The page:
The students who get into schools like Stanford have generally been the best at everything their whole lives. They are valedictorians and salutatorians. They are concert violinists at age 16 or olympic class athletes. They are articulate, at least in a glib way. And they have learned to seem “cool” while doing it. (I am told that the official motto of Balliol College at Oxford is “effortless superiority,” which sums up the attitude nicely.) We take these students and we throw them all together their freshman year. They are excited to be in this great university, but also very intimidated. Imagine one of these students in his first discussion session:
- Instructor: “So are you persuaded by Plato’s argument that the wisest and most educated should rule society?”
- Freshman: “No, because truth is relative, so who is to say who is wise?”
- Instructor: “Ah, but if you say that truth is relative, is the truth of that statement itself relative?”
- Freshman: “Uhhh…”
- Instructor: “And you students here are being trained to be the future lawyers, doctors, senators, scientists, and experts who will run society. How are you different from Plato’s philosopher kings and queens?”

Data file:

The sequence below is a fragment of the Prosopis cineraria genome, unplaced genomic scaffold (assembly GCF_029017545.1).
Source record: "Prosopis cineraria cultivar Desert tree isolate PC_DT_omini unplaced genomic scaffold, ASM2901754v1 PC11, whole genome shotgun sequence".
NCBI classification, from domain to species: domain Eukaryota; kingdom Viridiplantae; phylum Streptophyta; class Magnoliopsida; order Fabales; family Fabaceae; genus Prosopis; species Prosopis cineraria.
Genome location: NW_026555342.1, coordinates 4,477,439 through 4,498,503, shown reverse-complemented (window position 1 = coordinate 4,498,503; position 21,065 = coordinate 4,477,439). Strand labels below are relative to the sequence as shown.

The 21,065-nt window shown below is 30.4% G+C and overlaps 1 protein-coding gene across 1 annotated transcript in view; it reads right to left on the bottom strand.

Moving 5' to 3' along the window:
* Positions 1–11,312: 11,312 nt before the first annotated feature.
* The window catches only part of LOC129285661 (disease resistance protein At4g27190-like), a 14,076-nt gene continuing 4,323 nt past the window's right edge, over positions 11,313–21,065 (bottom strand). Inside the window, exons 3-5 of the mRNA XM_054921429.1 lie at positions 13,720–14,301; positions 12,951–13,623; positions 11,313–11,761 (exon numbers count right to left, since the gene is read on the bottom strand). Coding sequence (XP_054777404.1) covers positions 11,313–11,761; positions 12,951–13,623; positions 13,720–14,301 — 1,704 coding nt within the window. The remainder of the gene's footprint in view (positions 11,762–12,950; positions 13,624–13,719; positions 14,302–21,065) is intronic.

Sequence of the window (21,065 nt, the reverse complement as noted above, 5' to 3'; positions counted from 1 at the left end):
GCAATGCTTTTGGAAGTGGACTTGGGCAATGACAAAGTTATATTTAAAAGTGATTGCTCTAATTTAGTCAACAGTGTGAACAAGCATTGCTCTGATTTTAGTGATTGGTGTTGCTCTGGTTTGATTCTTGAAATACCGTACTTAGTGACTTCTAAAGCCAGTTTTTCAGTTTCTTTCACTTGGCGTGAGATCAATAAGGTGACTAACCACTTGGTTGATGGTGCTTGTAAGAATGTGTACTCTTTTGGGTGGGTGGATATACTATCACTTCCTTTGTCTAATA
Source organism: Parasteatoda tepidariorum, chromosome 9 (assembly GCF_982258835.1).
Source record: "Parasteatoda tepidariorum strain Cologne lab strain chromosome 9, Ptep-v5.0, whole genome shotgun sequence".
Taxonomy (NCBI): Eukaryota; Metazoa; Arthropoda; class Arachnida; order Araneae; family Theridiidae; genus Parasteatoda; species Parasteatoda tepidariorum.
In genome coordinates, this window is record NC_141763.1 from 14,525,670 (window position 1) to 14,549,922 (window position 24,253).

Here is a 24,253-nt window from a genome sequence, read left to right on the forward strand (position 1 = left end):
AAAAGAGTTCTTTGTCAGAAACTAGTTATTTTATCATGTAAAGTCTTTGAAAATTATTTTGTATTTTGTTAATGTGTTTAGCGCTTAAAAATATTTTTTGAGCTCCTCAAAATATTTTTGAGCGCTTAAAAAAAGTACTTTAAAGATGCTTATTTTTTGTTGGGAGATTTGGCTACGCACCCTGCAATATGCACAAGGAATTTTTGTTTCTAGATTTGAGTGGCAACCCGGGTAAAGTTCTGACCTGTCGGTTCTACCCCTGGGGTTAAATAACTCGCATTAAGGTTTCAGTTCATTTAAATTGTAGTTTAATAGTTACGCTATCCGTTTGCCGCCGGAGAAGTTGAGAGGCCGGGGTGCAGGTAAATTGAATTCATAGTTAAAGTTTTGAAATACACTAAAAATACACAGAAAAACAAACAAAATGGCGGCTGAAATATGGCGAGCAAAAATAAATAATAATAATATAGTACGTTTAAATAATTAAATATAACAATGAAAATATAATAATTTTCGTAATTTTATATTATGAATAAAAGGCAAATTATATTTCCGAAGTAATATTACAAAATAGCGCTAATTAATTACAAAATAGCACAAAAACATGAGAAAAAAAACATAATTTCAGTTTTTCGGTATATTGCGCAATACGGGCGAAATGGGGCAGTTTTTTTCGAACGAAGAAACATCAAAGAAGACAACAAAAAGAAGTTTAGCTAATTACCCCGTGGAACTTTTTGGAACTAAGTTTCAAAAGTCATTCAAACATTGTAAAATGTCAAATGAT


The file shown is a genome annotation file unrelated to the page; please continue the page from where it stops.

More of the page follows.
The student is experiencing what the people of Athens experienced at the hands of Socrates. And, of course, they put Socrates to death for it.
It only gets worse when the student gets his or her first graded essay back. Not all students can get an A on any one assignment, or an A would cease to mean anything. (And I teach in a philosophy department, one of the few disciplines that is holding the line against grade inflation.) Many freshmen end up getting an A- or even (God forbid!) a B+ for the first time in their lives. In the words of one student, “But…I always get an A!” Believe me, having a grading curve is not some cruel perfectionism on the part of professors. Studies show that students learn the best when held to high standards. In addition, the standards were not ridiculously high. I still remember the very first essay I graded as a teaching assistant: it included the phrase, “One of the basic tenements of Confucianism is….” Another student asked me hopefully, “When you circle a word and write ‘word choice’ beside it, do you mean good word choice?” And I will never forget the sign in the student-run coffee house on campus that read, “In lieu of our best efforts, the espresso machine is broken.” (Yes, I am sure that was not clever irony.)